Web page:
What Makes a Good Therapy Dog?

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Therapy dogs work in schools, airports, courtrooms, nursing homes, mental health clinics, and other community organizations. Depending on their role and training, they hearken to young readers, distract anxious travelers, support crime victims during legal testimony, and facilitate comforting reminiscence from frail older adults about long-ago days.

They take part in physical or occupational therapy sessions to assist patients improve their strength, task persistence, and motivation. In counseling offices, they join activities to assist clients achieve their mental health goals.

The animals that complete these versatile tasks are as wide-ranging as their skillset, from the tiniest terrier to the large Saint Bernard. Yet for all this magnificent diversity, essentially the most successful therapy dogs have a couple of specific characteristics and traits in common that uniquely situate them for work as helpers in healthcare, education, and other community settings.

Traits of Successful Therapy Dogs

Centuries of domestication and selective breeding have cultivated particular qualities corresponding to temperament, affiliativeness, biddability, and gentleness that ideally suit some dogs for animal-assisted activities. Obedience training shapes these characteristics, that are assessed through formal testing as a part of the team registration process.

Temperament refers to inborn disposition. It’s instinctive and innate, a biological inheritance that just isn’t readily liable to change. Additionally it is distinguishable from learned behavior.

For instance, untrained puppies from herding breeds try and control the movements of others by circling, nipping, barking, or staring (Renna, 2012). This behavior represents a natural, inherent disposition that could be developed and refined through training. These traits are desirable for work in the sphere but are disadvantageous for therapy dogs, who’re expected to reveal a relaxed and calm demeanor.

Affiliative dogs are socially confident and outgoing; they enjoy and solicit interaction with people beyond their immediate family. They’re unruffled in groups and are comfortable offering and receiving affection. They display eagerness and curiosity somewhat than reluctance or shyness when meeting latest people. Affiliative dogs are comfortable with themselves and others.

Biddable dogs thrive on loving relationships with their guardian handlers. They prioritize human companionship, accept and trust human leadership, and are motivated to work for the reward of treats, play, or praise. In addition they reveal an inherent ability for learning latest skills.

Some sporting breeds, corresponding to Labrador and golden retrievers, are known to be exceptionally biddable; this explains their popularity as therapy, service, and emotional support animals.

Gentle dogs are consistently tolerant and patient. For instance, they respond benignly to inadvertently rough touch, corresponding to a well-intentioned but clumsy thump on the top or flank by a patient with poor physical coordination. Guardian handlers are answerable for safeguarding their dogs and quickly redirecting this behavior; gentle dogs trust their handlers for cover and physically withdraw from uncomfortable contact somewhat than reacting aggressively.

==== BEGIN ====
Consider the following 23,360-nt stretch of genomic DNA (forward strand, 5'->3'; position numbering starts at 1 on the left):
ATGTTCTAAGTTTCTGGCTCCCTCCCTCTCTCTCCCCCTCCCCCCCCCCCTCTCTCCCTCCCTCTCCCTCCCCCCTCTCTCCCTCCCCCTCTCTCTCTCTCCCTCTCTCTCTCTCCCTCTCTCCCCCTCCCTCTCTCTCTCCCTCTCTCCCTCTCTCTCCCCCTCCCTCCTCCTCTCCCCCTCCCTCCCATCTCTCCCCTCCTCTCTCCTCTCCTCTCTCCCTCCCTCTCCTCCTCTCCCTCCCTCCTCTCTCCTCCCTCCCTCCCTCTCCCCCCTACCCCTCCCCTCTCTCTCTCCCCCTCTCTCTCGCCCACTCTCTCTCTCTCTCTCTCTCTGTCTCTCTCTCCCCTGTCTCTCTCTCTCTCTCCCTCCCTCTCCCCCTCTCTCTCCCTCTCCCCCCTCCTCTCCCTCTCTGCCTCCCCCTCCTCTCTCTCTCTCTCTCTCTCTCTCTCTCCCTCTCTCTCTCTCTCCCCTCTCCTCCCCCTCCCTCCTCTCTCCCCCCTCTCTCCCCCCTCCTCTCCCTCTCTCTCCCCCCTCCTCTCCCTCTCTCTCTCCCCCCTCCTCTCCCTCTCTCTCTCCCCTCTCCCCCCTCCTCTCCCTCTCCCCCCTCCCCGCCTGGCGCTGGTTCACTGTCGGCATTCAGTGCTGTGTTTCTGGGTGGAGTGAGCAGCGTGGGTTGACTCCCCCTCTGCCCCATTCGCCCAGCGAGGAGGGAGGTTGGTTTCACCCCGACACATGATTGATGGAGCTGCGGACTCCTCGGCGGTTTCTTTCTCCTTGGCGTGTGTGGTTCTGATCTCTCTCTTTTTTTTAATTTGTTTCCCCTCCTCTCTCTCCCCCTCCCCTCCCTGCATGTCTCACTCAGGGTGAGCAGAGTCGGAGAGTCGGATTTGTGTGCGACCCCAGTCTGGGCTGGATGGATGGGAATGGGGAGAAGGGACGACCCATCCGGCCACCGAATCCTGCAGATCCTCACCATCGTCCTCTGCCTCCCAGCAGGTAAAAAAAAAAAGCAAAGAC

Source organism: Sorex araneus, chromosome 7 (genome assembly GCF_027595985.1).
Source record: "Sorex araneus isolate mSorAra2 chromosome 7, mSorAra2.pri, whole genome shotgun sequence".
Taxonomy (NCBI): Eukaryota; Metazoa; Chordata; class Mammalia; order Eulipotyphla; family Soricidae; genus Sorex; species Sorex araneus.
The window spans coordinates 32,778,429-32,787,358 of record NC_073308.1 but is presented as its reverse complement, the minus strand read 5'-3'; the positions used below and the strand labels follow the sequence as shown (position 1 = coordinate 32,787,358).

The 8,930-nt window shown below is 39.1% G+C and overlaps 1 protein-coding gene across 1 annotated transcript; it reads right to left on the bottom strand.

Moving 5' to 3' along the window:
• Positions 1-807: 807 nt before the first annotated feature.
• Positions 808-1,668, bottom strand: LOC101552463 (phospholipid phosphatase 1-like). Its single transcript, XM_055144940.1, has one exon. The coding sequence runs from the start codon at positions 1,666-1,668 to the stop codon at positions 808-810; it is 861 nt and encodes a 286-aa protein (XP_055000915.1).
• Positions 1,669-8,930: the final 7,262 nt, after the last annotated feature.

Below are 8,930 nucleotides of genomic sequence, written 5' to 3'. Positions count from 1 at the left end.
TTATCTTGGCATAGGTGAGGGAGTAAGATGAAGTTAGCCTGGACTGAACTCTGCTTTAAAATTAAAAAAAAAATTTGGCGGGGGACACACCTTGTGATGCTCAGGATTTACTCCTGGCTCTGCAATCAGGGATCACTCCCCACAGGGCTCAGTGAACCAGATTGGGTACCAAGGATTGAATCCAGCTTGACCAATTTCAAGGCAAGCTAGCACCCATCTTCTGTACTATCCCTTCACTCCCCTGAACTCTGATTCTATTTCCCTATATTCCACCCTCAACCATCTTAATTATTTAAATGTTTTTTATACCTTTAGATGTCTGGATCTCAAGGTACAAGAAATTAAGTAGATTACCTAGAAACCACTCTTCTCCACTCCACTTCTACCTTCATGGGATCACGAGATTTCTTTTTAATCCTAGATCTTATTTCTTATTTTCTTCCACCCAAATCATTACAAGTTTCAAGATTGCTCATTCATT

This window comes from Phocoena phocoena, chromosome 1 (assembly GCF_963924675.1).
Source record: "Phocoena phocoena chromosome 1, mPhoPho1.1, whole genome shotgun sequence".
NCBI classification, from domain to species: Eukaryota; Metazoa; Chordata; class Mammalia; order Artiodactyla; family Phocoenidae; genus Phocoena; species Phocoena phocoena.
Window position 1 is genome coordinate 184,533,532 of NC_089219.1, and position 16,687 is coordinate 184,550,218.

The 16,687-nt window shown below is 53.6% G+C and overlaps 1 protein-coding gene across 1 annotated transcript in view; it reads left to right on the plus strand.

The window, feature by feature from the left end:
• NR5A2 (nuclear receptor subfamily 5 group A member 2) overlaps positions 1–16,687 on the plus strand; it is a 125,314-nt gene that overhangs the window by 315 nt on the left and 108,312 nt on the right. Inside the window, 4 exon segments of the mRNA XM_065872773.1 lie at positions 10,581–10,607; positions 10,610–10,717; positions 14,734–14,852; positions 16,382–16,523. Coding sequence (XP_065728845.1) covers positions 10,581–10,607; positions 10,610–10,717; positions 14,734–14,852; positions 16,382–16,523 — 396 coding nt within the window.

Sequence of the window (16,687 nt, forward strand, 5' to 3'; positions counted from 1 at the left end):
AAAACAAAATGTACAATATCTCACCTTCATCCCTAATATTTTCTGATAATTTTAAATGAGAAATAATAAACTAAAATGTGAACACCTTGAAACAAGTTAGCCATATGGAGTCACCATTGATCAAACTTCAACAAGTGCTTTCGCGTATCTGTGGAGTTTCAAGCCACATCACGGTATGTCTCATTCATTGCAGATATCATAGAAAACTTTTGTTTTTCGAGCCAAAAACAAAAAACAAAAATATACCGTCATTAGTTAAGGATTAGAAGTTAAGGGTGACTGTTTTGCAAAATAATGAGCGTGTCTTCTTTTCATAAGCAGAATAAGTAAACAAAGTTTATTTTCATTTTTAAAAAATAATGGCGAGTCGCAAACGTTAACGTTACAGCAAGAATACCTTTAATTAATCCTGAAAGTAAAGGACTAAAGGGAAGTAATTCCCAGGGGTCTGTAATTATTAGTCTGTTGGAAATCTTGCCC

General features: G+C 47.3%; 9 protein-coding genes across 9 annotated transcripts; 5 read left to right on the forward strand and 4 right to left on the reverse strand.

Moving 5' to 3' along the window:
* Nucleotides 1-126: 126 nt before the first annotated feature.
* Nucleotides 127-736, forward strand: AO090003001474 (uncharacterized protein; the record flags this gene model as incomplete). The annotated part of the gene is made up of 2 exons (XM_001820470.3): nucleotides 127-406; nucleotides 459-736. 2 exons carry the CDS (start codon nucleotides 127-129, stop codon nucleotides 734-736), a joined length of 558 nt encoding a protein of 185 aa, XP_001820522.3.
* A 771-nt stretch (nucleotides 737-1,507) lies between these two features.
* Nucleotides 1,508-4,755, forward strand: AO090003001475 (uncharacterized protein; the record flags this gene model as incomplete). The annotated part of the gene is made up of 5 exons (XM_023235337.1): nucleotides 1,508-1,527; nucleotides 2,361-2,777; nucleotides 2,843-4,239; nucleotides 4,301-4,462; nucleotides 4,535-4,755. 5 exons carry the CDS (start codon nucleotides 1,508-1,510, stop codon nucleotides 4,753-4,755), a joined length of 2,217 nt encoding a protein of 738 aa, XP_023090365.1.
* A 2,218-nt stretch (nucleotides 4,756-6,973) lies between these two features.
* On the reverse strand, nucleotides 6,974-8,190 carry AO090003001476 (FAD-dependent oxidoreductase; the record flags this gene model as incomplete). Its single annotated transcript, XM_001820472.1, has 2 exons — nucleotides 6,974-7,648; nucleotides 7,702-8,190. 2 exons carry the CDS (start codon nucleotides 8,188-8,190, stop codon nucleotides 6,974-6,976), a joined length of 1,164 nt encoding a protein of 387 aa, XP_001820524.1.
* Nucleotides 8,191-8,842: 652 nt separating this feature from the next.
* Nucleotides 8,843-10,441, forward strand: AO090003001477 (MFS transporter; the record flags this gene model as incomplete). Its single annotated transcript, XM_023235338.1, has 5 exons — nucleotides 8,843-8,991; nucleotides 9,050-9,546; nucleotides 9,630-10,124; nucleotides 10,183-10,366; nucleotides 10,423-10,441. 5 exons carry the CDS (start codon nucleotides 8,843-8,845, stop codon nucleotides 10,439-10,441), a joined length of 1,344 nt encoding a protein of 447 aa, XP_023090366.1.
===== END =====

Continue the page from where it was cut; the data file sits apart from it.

Obedient dogs cheerfully undergo their guardian handler’s leadership. They respond reliably to verbal instructions and will understand gestural commands as well.

Interestingly, research shows that dogs respond more reliably to gestures than verbal directions (D’Aniello et al., 2016). This finding supports the preference of handlers who train their dogs to answer each voice and gestures or gestures alone.

Obedient dogs inhibit undesirable behaviors corresponding to mouthing, barking, licking, nudging, or pawing. They trot in smooth alignment beside their handlers and ignore environmental distractions. They flawlessly follow instructions to sit down, (lie) down, stay, come, leave it, give it, watch, and wait.

Capitalize on Strengths

When you’ve confirmed that your loved one canine is a super candidate for animal-assisted activities, congratulations! Now could also be time to check and register with a therapy dog organization so you possibly can start making visits.

Alternatively, perhaps you’ve read this far and have begun to appreciate that your pup may not be fitted to this type of work. Perhaps he isn’t particularly affiliative; he adores you but is indifferent to others. Possibly he doesn’t like being touched by strangers, or he’s a contented homebody who gets carsick and anxious during travel. Perhaps he’s stressed and overwhelmed by unfamiliar sounds, rolling carts, crutches, slippery floors, or automatic doors.

Training and de-sensitization might eventually change a few of these responses. Nonetheless, as your dog’s advocate, it’s your job to make sure his well-being and respect his needs and preferences. Even in case your dream is to take part in animal-assisted activities, you owe it to your pal to make certain it’s his idea of time, too.

Context matters when considering “ideal characteristics” and “traits of the greats.” Not every activity is suitable for each dog. The restless, athletic canine who paces impatiently on the hospice could have championship potential at lure coursing, and the placid pup who ambles through the kids’s hospital would probably flunk an agility competition. Respect your best friend by helping him develop to his highest potential, whatever that is likely to be, as a substitute of compacting him into the mold of what you’d like him to develop into.

In so some ways, our dogs are like ourselves: individuals with unique strengths, interests, and skills waiting to be discovered and fulfilled. Here’s hoping you and your pup find your bliss, doing whatever makes each of you wag with joy.